The Internet has created vast opportunities for interacting with strangers. The interactions can be fun, informative, and even profitable. However, there is also risk involved. Will a seller at eBay ship the product in time? Is the advice from a self-proclaimed expert at Epinion.com trustworthy? Does a product at Amazon.com have high quality as described?
To address these problems, one of the most ancient mechanisms in the history of human society, word-of-mouth, is gaining new significance in the cyber space, where it is called reputation system. A reputation system collects evidence about the properties of online items, analyzes and aggregates the evidence, and disseminates the aggregated results. Here, the item can be people (e.g. in eBay), a product (e.g. in Amazon product rating), or a piece of digital information (e.g. video clip at YouTube). The aggregated results are called reputation scores. Most commercial systems collect user feedback/ratings as evidence. This type of system is referred to as feedback-based reputation system or rating system.
With the rapid development of online reputation systems, the incentive to manipulate and mislead the reputation systems is growing fast.
(1) Detection of Collaborated Cheating Behaviors in Online Reputation Systems
The power of one online identity is limited. Powerful attacks are usually launched by multiple colluded malicious user IDs. Can we take advantage of this collusion feature to identify the malicious users?
(2) Defending Reputation Manipulation from Reputation Boosting Companies
Recently, many "rating companies" have generated or collected a large affiliate network of online user IDs, to provide rating manipulation services for different customers. For just $9.99, a company named "IncreaseYouTubeViews.com" can provide 30 "I like" ratings or 30 real user comments to your video clips on YouTube. It indicates that in the online market, it is highly possible that the reputation scores of many items are manipulated by one company. How to identify these items?
Towards Trustworthy Neural-controlled Artificial Legs using High-Performance Embedded Computers
There are over 32 million amputees worldwide whose life are severely impacted. A continued need exists to provide this large and growing population of amputees with the best care and return of function possible. The quality of life of leg amputees can be improved dramatically by using a cyber physical system (CPS) that controls artificial legs based on neural signals representing amputees’ intended movements. The key to the CPS system is the neural-machine interface (NMI) that senses electromyographic (EMG) signals to make control decisions.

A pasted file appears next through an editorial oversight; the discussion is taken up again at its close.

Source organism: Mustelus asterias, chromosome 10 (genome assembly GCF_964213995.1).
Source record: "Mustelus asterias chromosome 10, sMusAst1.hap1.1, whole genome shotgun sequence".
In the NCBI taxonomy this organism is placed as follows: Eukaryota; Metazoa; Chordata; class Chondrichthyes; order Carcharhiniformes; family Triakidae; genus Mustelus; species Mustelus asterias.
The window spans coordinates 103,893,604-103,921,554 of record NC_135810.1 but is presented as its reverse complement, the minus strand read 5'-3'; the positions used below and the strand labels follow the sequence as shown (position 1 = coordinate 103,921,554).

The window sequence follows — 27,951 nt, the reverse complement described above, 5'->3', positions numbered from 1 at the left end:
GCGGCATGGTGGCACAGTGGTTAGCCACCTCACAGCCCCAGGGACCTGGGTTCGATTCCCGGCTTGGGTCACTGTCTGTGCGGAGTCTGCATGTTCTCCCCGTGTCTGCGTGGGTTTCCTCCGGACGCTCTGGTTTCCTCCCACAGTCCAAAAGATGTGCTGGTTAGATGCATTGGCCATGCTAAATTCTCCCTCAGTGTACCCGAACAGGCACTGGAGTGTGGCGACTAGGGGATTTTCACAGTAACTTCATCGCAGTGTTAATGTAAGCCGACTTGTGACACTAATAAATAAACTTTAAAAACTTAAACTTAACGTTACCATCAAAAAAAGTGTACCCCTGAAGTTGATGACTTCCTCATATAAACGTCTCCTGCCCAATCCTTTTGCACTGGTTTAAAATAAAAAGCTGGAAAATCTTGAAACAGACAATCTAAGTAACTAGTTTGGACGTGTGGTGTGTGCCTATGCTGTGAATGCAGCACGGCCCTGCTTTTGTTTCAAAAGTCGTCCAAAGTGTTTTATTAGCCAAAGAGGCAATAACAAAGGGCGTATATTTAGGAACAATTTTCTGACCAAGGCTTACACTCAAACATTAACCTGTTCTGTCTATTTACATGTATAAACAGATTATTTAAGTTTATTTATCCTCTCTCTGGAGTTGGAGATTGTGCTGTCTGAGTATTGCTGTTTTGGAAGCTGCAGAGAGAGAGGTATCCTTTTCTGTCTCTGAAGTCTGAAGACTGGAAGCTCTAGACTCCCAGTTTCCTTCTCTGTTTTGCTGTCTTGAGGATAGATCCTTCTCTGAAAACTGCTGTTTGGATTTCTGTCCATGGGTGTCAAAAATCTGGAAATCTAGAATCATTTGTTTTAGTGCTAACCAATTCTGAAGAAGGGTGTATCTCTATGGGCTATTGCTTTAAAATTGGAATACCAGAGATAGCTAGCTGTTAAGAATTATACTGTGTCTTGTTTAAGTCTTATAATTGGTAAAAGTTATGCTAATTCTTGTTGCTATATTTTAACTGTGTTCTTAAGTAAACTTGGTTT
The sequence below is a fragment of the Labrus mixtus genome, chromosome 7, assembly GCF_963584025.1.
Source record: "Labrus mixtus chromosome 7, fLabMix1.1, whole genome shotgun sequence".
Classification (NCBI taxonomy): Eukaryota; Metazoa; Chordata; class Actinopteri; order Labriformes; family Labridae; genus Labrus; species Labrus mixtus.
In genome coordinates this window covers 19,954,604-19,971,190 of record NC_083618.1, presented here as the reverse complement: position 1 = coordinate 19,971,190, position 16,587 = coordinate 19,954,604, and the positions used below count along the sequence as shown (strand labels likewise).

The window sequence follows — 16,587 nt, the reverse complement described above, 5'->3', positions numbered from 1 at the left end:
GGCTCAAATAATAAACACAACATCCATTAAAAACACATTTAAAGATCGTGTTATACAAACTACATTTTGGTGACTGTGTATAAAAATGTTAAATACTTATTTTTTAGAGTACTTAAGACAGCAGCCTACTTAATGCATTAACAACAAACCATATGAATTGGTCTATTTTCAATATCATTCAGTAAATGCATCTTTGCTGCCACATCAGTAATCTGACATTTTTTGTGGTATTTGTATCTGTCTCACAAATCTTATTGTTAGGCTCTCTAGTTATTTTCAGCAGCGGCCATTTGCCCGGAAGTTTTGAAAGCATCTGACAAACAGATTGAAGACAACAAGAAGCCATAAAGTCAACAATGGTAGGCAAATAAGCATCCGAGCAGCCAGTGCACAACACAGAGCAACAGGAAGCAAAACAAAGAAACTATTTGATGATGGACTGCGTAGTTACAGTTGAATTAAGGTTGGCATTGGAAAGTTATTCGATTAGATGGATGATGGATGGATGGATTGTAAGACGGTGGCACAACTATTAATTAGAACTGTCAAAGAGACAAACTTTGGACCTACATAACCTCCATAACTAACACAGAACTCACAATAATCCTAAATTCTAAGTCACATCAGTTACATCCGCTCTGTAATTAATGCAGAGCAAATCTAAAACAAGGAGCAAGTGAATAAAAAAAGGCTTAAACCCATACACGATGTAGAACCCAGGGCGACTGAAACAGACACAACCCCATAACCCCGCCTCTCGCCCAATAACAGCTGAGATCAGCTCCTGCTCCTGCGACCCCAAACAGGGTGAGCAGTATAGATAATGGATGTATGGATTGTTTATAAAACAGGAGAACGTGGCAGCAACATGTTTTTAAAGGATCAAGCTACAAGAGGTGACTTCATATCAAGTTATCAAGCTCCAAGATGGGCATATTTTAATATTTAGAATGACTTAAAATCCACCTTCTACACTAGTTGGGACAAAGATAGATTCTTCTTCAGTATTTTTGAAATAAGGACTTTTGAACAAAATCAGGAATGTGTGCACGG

In this design, the security issue is very important, since any wrong decisions may lead to falls of the amputees, which is very dangerous. We apply trust model in this application to evaluate the reliability of the EMG sensors in real time, help the NMI system to make sensor removal and entering decisions and ensure the security of the entire NMI system.
Some experiment videos are available at
Social network facilitated security solutions
Investigating effect of App sale boosting services
With the wide spread of smartphones and tablet computers, the sale of mobile applications is experiencing an overwhelming growth. In June 2012, Apple's app store has hit the 30 billion downloads milestone. Accompanied with this, dozens of other companies, such as Google, Amazon, blackberry, have also opened their own app markets and are achieving big success. The app markets have provided unique opportunities for big companies, small businesses, and even independent developers to gain enormous profit.
With the big success of the mobile application (app) sales, how to make profit from app markets has attracted wide attention. One important question is how to accurately identify potential customers.
Detection of cheating behaviors in cyber competition
Cyber Competition has been recognized as an efficient way to facilitate research and education in cyber security field. We have discovered that the participants (i.e. players) in cyber competitions can cheat in order to gain a higher rank or collect more prizes. In this work, we use data collected from the CANT competition to analyze such cheating behaviors and propose to build a competition social network to detect cheating behaviors in cyber competitions.